The unemployment rate in Long Beach fell to 4.7 percent in March, around a 1 percent drop since the same time last year, city officials announced Monday.
“Our local economy and job growth is booming,” Mayor Robert Garcia said in a statement. “In just a few short years, Long Beach has cut our unemployment rate in half and we have added thousands of jobs. It’s one of the most impressive turnarounds of any big city in the country.”
Unemployment in Long Beach peaked in July 2010, with a rate of 14.6 percent. Since before the beginning of the recession, the unemployment rate has dropped nearly 10 percent.
The declining rate in unemployment reflects similar trends for the city’s economic prospects, introduced by economists from Cal State Long Beach and Beacon Economics at the 2017 Regional Economic Forum earlier this month held at the Long Beach Convention Center.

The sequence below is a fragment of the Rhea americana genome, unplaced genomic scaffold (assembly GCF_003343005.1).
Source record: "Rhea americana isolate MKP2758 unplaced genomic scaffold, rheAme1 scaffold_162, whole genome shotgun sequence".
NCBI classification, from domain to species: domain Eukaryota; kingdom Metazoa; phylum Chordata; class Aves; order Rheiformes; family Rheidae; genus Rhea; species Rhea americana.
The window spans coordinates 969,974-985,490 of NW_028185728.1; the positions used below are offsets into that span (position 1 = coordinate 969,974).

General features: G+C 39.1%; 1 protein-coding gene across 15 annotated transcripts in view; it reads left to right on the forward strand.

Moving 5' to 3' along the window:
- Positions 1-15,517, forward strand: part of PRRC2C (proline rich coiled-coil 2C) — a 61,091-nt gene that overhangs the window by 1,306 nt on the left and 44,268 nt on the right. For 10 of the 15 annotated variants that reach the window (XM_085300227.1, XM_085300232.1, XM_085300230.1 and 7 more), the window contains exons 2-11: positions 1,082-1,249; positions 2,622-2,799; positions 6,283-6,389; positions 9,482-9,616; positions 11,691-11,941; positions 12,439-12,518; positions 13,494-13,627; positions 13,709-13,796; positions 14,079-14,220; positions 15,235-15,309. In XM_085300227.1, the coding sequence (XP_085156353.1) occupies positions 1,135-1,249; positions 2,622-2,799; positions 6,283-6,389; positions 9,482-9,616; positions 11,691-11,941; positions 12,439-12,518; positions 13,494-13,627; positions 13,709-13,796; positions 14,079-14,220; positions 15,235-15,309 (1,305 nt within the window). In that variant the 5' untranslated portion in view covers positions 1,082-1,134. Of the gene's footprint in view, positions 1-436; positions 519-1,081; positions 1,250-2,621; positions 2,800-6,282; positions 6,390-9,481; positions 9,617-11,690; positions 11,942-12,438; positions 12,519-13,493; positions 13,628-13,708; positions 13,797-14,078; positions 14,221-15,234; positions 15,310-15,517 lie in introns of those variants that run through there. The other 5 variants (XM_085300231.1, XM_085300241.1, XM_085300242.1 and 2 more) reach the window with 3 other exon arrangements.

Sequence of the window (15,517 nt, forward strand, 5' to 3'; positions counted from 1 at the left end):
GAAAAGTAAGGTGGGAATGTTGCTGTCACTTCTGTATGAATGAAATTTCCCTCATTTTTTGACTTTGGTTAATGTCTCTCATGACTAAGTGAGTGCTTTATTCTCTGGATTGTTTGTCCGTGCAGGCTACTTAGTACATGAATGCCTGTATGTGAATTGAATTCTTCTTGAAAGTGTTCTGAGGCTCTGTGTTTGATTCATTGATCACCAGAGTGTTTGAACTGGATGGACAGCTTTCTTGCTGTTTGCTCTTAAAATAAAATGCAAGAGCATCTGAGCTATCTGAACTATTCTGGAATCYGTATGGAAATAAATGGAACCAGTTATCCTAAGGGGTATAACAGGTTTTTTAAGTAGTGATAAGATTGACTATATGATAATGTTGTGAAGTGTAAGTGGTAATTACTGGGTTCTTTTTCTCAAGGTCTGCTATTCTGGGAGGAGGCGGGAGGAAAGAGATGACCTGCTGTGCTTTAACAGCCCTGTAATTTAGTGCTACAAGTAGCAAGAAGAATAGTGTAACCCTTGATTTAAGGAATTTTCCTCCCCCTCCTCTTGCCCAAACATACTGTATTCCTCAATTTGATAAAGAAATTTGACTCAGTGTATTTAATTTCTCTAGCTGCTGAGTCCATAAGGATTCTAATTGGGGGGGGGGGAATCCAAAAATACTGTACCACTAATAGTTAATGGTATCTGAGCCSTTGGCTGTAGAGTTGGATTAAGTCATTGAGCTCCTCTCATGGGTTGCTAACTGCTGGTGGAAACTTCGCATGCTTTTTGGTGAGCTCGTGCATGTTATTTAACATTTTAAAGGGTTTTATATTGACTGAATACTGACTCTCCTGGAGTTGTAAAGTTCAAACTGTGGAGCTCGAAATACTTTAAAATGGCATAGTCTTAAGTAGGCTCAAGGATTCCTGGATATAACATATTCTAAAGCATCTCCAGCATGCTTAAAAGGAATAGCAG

Projects like the $1.3 million modernization of AES Southland’s electricity generation plants will generate over 4.7 million hours of construction-related work across the state and will contribute over $8 million annually to Long Beach’s economy, President of AES Southland Jennifer Didlo highlighted at the forum. Wade E. Martin, chair of the economics department at CSULB, said that the number of local jobs reached its highest point since before the recession.
Currently, city officials are working on plans to build on the recent economic success of the city, such as the city’s Economic Draft Blueprint.
At the request of Garcia and city council, the Economic Development Commission, an advisory board to city council, worked with the Department of Economic and Property Development to create the blueprint, which makes recommendations for economic growth and development.
City council adopted the blueprint to create economic opportunities for investors, workers and entrepreneurs.
“Our day-to-day mission is to increase economic opportunities for workers and business owners,” John Keisler, director of the DEPD, said in a statement. “This starts with helping connect local businesses with the workforce they need to be successful.”